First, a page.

Although Stephen King remains in demand by film studios and streaming services wanting to adapt entries from his diverse and extensive catalogue, King has remained committed to his “Dollar Babies” program. Started in 1982, Dollar Babies is a program where film students can request permission to adapt a Stephen King short story for the cost of $1 dollar, from a list of titles available at

Since 1982’s The Boogeyman, the first-ever Dollar Babies film, the program has become the stuff of movie-making legend. Established as King began to garner success with numerous film adaptations of his novels, including Carrie (1976), The Shining (1980), Creepshow (1982) and Cujo (1983), the program speaks to King’s community-minded sensibilities and commitment to horror as a genre that solicits conversation and deep thinking. As King shared with the BBC, “Around 1977 or so, when I started having some popular success, I saw a way to give back a little of the joy the movies had given me.”

The one major caveat of the Dollar Babies program is that King understandably limits the scope of licensing. His intent is to shape learning and not commercial success for young filmmakers, although the films can become viable professional calling cards. In the program’s history, only a few films have been licensed for exhibition or sale as part of compilation releases. As such, in writing this piece I embarked on a great YouTube scavenger hunt for King Dollar Babies films. Below are my Top 5 YouTube finds.


5. The Boogeyman (1982)

First published in Cavalier Magazine in 1973, the short story was later included in Stephen King’s 1978 collection The Night Shift. Directed by Jeffrey C. Shiro, The Boogeyman is the first-ever Dollar Babies film and received limited distribution rights upon its completion. A classic Stephen King tale where terror rises from the seemingly tranquil American existence, the story (if not the film) is truly a haunting narrative of guilt and paranoia.


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4. Disciples of the Crow (1983)

Based on the Stephen King short story Children of the Corn (first published in a 1977 issue of Penthouse), this adaptation was directed by John Woodward. Based on this classic Stephen King short story about a couple’s encounters with the denizens of a remote and strange American town, this short film was not the only film adaptation of this twisted tale of American haunting. Adapted as a feature film in 1984 starring a pre-Terminator Linda Hamilton, a B-horror franchise was born with ten films produced to date.


3. Harvey’s Dream (2015)

Originally published in The New Yorker, in 2003, the short story tells a striking tale of Harvey, a husband and father who shares with his wife a haunting dream about their daughter, only to discover that the dream is an actual real-life nightmare. The adaptation was written and directed by Christina Desiere, who has gone on to star in front of the camera in a number of B-movie romps.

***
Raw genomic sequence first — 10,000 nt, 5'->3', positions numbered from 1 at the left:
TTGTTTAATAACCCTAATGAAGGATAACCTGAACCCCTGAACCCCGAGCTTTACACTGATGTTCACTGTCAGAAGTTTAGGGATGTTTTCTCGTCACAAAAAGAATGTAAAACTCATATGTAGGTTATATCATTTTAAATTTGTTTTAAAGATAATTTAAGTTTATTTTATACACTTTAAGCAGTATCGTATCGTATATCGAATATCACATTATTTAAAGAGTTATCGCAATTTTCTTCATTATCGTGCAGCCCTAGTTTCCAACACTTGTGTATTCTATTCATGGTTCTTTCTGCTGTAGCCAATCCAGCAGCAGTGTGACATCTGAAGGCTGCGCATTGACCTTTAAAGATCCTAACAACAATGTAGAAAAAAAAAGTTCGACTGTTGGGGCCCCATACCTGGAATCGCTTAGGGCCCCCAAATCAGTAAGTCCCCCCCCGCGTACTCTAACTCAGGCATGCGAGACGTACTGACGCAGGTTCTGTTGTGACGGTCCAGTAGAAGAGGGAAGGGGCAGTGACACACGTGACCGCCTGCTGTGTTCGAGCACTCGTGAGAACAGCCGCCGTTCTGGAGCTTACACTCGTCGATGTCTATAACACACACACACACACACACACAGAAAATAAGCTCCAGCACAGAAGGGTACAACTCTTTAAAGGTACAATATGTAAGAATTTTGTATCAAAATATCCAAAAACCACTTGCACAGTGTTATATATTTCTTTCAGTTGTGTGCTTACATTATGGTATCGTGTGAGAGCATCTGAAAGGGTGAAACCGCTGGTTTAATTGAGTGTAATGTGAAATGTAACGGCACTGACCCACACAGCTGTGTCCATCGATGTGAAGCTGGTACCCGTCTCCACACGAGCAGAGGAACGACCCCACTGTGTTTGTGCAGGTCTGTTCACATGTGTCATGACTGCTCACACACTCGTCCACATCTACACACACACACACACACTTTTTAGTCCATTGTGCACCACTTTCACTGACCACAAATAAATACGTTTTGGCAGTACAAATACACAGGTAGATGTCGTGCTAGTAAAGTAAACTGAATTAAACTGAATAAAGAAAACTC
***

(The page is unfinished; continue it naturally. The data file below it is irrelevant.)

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2. Paranoid (2001)

Originally published in the 1985 short story collection Skeleton Crew, this 100-line poem from Stephen King is a first-person narrative from the diary of a character who is a paranoid schizophrenic. Shrouded in murder and mystery, the poem is connected to Stephen King’s The Stand, with a line from the poem (A Dark Man with No Face) used to describe Randall Flagg.


1. Night Surf (2013)

First published in Uribus Magazine in 1969, this short story is a precursor to Stephen King’s The Stand, where an apocalyptic event, thrusts a group of characters into peril and a quest for survival. The characters believe the virus has spread from South-East Asia and ponder their frightening next steps for survival. This adaptation was directed by Peter Sullivan who has moved on to direct a number of television movies including the now seemingly classic Hallmark Christmas films.

For aspiring filmmakers looking for an opportunity for a deeply enriched learning experience, King’s Dollar Babies program is a true gift that has the potential to keep on giving. In fact, the most famous Dollar Baby is Frank Darabont, the director of the Stephen King adaptations The Mist (2007) and The Green Mile (1999). Unfortunately, his Dollar Babies film The Women in the Room (1984) seems impossible to find. 

So, if you’re a film student looking for a Hollywood experience, make sure to check for Dollar Babies over at King’s official website. If you could adapt any short story from Stephen King, which would you choose? Let us know on Twitter, in the Nightmare on Film Street Subreddit, and on Facebook in the Horror Movie Fiend Club!